Excerpt from a larger body of works about stripping and sugar dating, currently untitled.

by Christianna Clark

I meet Ed inside  Red Emma’s at 5. He is  talking to the barista whom I know  from an open night where I’d performed. He had arrived early and starts  beaming when he sees me. He talks in a shout. “I’m so glad to see you!” I feel awkward and don’t want to draw attention to myself. Ed and I go out to his car. It’s a very unassuming Honda. The inside smells sour like elderflesh. I look at him and try to be open, but I focus on a mole by his ear with long hairs. He tells me he wants to learn how to be hip. He tells me he’s a geeky nerd. I laugh because it’s true. We’re supposed to go to the AVAM and he starts driving us in that direction, but the museum closes at 6, and it’s 5:30. I tell him it’s not worth it, that we should just go and get dinner or generally do something else. When we hit a traffic jam he acquiesces. We turn around. I tell him we should go to Petit Louis. We drive up to Roland Park to a building styled after a large European country cottage. We enter and the restaurant is empty aside from an older white couple. We are seated and immediately receive great service from people with French accents and pressed uniforms. I want to drink. The waiter cards me and then becomes  very attentive. She is in her late 30s, perhaps 40 and has a diamond studded engagement ring and a plain wedding band. Her hair is in a ponytail coiffed in a single curl. Ed and I decide on our first two courses. I choose an eggplant dish and he gets the prix which is a “festival of asparagus.” Earlier in the car he had asked me about my parents, how I’d ended up in Oklahoma from Manhattan. It’s like Oklahoma is one thing and NYC is many intricate parts. I tell him about my parents’ whirlwind engagement and marriage. I tell him about my father’s abandonment and my mother’s abuse. I tell him about caring for my sister and being a star student. I don’t want my story to sound like a tragedy ending with me as a stripper looking for sugar daddies after a life of abuse. He tells me about his family. His parents stayed together until death. His sister is the eldest at 68, his older brother is 66, his younger brother is 54. His parents met in Hawaii at college. His father went to Cornell to study tropical landscapes. He became a professor. His work led him to travel to Monrovia in Liberia and the Philippines. He eventually moved back to Hawaii and taught at a college. He said his father was a big fish in a small pond. His mother had died this year in April. She was 96.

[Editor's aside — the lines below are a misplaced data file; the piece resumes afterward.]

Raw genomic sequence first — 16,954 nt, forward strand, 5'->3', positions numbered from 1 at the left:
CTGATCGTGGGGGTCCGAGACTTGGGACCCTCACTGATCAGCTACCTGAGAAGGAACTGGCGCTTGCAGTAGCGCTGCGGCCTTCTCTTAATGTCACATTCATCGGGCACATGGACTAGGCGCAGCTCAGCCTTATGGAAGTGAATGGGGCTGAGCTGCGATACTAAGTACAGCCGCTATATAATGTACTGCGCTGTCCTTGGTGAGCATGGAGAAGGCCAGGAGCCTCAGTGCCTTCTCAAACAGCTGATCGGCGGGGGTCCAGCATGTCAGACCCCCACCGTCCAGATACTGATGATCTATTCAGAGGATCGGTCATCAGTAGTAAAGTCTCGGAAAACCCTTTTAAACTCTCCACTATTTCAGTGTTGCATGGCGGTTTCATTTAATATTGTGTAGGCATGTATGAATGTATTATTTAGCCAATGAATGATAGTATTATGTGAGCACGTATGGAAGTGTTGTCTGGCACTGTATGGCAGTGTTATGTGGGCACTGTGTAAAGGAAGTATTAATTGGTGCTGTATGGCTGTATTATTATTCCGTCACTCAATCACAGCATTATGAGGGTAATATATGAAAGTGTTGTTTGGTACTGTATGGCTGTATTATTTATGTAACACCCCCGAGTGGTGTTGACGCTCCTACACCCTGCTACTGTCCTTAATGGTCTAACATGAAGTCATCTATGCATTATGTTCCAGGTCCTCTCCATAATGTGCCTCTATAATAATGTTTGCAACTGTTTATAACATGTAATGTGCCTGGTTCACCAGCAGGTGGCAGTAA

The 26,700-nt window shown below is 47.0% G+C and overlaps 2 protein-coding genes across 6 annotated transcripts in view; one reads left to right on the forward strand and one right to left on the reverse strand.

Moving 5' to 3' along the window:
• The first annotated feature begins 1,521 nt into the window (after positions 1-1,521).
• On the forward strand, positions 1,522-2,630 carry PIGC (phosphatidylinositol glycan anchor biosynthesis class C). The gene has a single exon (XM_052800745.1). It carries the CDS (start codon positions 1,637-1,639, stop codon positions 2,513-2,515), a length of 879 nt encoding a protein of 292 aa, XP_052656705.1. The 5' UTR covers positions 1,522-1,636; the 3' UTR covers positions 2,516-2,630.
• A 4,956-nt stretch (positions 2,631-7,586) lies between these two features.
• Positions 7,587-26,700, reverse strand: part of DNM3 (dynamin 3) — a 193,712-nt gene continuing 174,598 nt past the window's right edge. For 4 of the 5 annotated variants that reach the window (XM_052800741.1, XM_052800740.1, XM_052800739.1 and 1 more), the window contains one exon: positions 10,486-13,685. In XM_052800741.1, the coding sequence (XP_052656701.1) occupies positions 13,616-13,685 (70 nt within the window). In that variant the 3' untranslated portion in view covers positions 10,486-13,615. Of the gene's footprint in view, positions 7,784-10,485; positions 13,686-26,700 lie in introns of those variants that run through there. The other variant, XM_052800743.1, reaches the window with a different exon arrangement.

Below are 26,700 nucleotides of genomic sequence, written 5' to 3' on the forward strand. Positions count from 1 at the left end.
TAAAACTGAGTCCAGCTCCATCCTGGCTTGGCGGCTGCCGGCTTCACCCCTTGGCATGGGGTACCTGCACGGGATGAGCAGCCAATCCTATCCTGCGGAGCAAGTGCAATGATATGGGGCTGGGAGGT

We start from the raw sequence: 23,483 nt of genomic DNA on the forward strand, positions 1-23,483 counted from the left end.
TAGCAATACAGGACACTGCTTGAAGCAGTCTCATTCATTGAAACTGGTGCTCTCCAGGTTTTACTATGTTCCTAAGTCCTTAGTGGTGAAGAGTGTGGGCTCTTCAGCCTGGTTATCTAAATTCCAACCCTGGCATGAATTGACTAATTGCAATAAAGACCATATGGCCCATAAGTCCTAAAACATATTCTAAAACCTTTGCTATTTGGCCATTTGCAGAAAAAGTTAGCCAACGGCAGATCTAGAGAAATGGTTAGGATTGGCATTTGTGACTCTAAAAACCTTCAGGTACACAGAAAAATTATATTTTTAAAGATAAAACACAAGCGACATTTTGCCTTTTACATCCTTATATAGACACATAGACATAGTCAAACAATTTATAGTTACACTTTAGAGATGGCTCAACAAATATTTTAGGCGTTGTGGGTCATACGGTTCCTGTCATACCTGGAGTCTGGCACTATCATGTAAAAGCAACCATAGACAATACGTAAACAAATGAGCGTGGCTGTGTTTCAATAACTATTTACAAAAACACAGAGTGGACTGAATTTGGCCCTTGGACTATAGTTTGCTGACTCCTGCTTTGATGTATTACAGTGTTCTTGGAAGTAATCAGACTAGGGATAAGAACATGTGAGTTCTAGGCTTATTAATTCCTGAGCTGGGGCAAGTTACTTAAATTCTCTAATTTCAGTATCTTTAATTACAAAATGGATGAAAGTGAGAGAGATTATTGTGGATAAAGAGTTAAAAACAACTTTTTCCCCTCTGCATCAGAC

Ed had spent many years hang gliding. He stopped after his second major accident about ten years ago. In ‘83 he crashed for the first time. He had to get a tracheotomy. His hip was fractured. His face was disfigured. He had to get plastic surgery. He lost three days of memory. It took a week before he could move his toes, and then feet and legs. He crashed a second time, a decade later, and called it quits. He was part of a community of fliers, people able to intuitively ride the high and low pressure air pockets to rise and fall through the sky. He tells me there are fliers and there are people outside of the community. Now he is outside of the community. He tells me today had been stressful; he’s behind on projects. I ask him how many hours he usually works. He tells me usually 8 billable hours and then more depending. I tell him that’s a lot. He agrees. I ask him if he normally works  at this time. He tells me yes. I receive my dish of fried eggplant stacked on tablespoon hills of olive tapenade mixed with goat cheese in a runny pesto sauce. I receive roasted chicken on a bed of fingerling potatoes and brussel sprouts in a creamy mushroom sauce. The sommelier comes by and we request wine pairings. For dessert we both get rhubarb tarts with fresh dollops of whipped cream on top. We drink a sparkling dessert wine and I’d never had such a lovely pairing. I pretend like I know everything about wine tasting. With the meal wine I take the tester and swirl it around my cup, dip my nose into the glass, take a small sip and hold it in my mouth while inhaling. Then I exhale and swallow, exclaiming that “yes, I want that one.” I ask Ed if he’s happy. He tells me he hasn’t stopped smiling for three days. I smile at him. I’m very full. He asks to see pictures of my family. I show him a picture of my mother. He reads off her name. He still calls me Alana because I haven’t told him my real name. We go out to the car and I begin navigating  home. Before we leave the parking lot he tells me he has a white envelope for me now or later. I tell him either works so he hands it to me and asks me if $600 seems fair. The payment feels so strange. I don’t know what services I’m providing other than company and I wonder if he is very lonely. I accept the envelope gleefully. I hadn’t been prepared to negotiate money. At my house he does not ask for a hug or kiss, but I hug him and give him a peck on the cheek. Then I walk into my house feeling hoodrich.

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